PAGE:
Thursday, May 13, 2010

What Do You Believe? Where Does the Truth Lie?

Do you believe you have the power of self? That you can make decisions in your own long-term self interest? That you can be successful in your efforts related to making better nutritional choices? Here’s one—do you believe given enough information you can make healthy dietary choices for yourself and your family? What kind of information do you need to make those decisions? Is someone else making those decisions for you?

We ask a lot of questions. You might be surprised by the answers. Starting at the top, yes, we all have the power of self, we can all be responsible for making decisions in our long-term self interest—and we can be successful in making better nutritional choices. That was easy. Now it gets trickier.

Given enough information, “enough” being the key word, we can choose to make healthy dietary choices. But, there’s a lot of mis-information out there mixed in with good information that can make those choices murky.

Here’s an example—organic food. When you hear “organic” you probably think healthy, clean, nutritious, even low-cal. But think again. A recent study by the Cornell Food and Brand Lab found that when a food is labeled “organic” people tend to believe it is a better choice with fewer calories. It also found people tend to eat more of it for that very reason—yet in truth, it generally has the same calorie content as its non-organic counterpoint. Organic produce is grown in soil, like any other produce, so needs to be washed, just like any other produce—and the jury’s still out on whether it’s measurably more “nutrient-dense.” The point is we tend to believe what we want to be true. But is it?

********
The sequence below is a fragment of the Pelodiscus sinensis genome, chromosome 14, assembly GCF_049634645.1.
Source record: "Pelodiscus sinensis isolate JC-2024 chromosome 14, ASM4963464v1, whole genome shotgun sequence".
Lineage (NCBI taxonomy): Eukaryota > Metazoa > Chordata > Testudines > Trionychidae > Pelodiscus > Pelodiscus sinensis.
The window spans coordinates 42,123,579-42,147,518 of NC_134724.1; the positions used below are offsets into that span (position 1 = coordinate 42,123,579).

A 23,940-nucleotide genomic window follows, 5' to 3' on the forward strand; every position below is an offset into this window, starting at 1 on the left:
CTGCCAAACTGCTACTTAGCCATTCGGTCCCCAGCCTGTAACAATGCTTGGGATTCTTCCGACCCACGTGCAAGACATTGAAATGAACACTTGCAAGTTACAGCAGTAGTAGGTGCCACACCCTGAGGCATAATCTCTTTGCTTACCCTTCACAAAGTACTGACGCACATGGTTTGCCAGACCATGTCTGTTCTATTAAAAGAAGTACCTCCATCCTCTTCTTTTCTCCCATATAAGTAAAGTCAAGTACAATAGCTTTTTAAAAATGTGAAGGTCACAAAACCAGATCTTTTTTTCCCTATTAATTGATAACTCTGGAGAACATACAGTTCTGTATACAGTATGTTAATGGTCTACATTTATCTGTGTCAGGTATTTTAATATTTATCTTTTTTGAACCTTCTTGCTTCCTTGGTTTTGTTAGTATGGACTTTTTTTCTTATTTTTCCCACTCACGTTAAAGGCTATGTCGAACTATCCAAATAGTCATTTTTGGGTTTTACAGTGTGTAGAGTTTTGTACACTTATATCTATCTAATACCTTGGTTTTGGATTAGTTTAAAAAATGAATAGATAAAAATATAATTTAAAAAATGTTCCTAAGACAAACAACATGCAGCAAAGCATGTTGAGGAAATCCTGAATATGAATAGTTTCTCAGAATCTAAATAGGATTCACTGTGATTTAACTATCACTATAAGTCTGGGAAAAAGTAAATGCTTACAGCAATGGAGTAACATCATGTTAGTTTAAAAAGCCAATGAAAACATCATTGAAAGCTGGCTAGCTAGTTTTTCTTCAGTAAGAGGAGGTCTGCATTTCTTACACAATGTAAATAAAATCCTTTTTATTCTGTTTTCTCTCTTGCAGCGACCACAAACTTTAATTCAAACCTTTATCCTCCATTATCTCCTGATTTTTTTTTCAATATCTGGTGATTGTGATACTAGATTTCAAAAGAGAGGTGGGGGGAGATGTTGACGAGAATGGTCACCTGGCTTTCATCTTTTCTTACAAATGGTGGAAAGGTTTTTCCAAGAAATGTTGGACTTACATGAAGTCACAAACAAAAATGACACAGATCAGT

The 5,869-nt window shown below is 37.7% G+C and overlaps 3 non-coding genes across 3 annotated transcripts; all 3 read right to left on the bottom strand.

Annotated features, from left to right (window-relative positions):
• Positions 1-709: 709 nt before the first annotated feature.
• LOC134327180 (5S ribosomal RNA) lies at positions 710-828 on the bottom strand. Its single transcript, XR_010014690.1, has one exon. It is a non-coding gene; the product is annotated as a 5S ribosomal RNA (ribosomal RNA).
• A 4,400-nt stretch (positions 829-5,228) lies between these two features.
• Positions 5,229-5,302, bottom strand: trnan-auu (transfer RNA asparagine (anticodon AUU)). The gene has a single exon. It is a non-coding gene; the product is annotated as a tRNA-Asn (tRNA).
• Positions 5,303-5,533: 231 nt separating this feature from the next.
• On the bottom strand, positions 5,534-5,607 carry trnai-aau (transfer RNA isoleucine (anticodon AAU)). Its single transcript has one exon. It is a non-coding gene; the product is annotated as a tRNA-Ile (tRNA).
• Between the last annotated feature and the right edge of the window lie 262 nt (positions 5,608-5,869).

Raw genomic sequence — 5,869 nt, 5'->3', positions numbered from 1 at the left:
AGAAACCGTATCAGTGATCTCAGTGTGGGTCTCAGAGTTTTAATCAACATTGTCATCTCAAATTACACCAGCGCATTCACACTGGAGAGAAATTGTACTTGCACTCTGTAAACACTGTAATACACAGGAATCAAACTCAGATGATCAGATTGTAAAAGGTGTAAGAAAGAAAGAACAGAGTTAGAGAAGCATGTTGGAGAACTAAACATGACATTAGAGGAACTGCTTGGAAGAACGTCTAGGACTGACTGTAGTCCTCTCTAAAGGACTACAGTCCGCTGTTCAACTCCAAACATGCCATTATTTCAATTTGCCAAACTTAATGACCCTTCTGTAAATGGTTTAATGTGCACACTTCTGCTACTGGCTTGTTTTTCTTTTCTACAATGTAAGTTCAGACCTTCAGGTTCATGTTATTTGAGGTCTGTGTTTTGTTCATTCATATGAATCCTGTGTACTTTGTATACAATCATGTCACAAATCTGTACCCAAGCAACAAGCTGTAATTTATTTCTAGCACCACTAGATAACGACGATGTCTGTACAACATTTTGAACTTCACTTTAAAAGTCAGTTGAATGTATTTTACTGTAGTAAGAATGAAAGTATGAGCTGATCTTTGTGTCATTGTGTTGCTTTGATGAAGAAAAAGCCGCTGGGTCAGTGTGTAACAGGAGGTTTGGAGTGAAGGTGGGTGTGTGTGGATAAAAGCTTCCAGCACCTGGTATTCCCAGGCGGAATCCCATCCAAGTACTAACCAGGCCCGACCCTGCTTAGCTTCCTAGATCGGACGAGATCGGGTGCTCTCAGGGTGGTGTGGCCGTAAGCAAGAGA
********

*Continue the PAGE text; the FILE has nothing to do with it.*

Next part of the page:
A small bite of healthy skepticism can prove filling.

Now, to answer the last question we asked at the beginning—sometimes someone else actually is behind the choices you make, and they’re not always making those choices in your best interest. Food manufacturers add salt and sugar to low-fat, low-calorie foods, and yes even organic foods, to make up for the fat they remove, and our tastes are programmed to crave that fat, and the sugar, and the salt. But, because of the package wording, we are driven to eat more of these “healthier” choices. We can actually end up consuming more calories from low-fat foods, because we eat more of them.

So, what do we do to move beyond packaging claims and mis-information? How do we take control of our choices? Read labels, and packaging, carefully. Read the ingredients and nutrition facts. Read the “health claims” with a true “grain of salt.” Compare ingredients and calories of low or reduced-fat products with their regular counterparts. Look at what’s been added. Look at the number of additives you can’t even pronounce. And, be mindful. Mindful of what you’re consuming, and mindful of what you might be “over-consuming.” And mindful of what your nutritional goals are—for yourself and your family.

Engage the “Power of Self.” Do you know a better way to address the growing epidemic of overweight and obesity—including childhood obesity?

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